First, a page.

Support schemes for RES are frequently adjusted by Member States, in order to take account of changing market conditions, such as falling costs for technologies (most significantly in the case of solar photovoltaics, see Figure 5).The levelised cost of photovoltaic electricity in Germany fell from over €400/MWh to €90/MWh in 2014 and is expected to fall further. Different levels of support may be given for different technologies, in order to incentivise technological innovation while reducing support for mature technologies. For example, offshore wind now often receives higher levels of support than more mature onshore wind.
In 2012, RES support was given for 12.6% of the electricity produced, according to a report by the Council of European Energy Regulators based on a survey in 23 European countries. The proportion was highest in Denmark (55.9%) and lowest in Norway (0.1%). The average amount of support was €110.65/MWh. It was highest in the Czech Republic (€194.51/MWh), and lowest in Estonia (€10.56/MWh).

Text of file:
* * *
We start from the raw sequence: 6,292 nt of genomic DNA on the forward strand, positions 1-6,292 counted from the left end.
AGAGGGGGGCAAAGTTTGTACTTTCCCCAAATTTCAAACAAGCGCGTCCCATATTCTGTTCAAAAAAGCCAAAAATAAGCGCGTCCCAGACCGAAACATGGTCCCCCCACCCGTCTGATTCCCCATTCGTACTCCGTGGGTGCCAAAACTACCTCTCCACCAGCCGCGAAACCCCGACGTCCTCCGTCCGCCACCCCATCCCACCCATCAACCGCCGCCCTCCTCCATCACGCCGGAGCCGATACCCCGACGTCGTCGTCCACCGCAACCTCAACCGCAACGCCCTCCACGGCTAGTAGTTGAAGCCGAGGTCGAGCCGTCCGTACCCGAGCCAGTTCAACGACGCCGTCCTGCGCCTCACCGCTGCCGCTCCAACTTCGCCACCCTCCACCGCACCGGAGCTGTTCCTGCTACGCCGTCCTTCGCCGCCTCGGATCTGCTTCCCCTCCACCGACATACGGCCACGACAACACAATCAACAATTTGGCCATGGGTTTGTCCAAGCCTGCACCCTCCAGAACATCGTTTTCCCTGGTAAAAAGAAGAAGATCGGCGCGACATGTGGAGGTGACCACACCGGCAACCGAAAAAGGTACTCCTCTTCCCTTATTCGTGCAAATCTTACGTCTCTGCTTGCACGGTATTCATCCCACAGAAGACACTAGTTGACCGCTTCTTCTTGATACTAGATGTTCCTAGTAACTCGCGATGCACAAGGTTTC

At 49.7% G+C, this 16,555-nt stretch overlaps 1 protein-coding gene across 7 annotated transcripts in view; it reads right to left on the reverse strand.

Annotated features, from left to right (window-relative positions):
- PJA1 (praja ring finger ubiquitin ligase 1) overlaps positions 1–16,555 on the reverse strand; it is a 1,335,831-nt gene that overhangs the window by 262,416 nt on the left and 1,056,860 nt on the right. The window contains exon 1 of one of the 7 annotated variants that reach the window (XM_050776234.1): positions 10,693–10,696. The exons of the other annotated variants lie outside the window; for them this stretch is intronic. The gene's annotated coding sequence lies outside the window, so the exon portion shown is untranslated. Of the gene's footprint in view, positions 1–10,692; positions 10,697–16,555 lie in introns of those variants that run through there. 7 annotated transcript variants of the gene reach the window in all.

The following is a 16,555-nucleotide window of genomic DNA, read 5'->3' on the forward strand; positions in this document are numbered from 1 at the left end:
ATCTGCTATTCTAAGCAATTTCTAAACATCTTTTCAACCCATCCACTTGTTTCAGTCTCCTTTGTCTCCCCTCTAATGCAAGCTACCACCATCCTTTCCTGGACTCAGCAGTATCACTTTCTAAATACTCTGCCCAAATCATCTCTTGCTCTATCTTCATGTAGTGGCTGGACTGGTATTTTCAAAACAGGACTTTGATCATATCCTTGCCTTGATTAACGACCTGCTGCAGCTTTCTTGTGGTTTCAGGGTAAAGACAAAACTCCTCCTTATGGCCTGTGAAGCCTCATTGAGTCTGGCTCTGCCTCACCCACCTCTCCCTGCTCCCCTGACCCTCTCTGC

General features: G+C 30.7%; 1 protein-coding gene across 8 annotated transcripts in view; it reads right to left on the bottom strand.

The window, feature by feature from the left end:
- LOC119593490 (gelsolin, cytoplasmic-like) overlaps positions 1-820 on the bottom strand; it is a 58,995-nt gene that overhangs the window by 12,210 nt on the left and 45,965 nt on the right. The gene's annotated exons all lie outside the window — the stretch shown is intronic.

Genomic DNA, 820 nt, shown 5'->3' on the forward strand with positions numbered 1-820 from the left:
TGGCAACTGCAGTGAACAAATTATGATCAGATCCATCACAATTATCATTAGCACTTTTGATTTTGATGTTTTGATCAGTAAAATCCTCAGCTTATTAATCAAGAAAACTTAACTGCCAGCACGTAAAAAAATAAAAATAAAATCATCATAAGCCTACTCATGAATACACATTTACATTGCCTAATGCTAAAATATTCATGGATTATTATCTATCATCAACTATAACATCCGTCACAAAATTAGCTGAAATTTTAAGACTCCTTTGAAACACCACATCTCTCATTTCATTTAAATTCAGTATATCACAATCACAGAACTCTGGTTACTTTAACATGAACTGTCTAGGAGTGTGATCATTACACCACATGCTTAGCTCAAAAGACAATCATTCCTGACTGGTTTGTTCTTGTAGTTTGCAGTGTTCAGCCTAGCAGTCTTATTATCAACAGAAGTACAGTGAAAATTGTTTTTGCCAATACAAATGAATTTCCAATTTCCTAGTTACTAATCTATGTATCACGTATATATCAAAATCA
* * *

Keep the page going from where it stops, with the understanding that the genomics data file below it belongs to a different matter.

Although the EU has an internal energy market, Member States are not obliged to open their support schemes to renewable energy producers in other Member States. This was confirmed by the Court of Justice of the EU in 2014.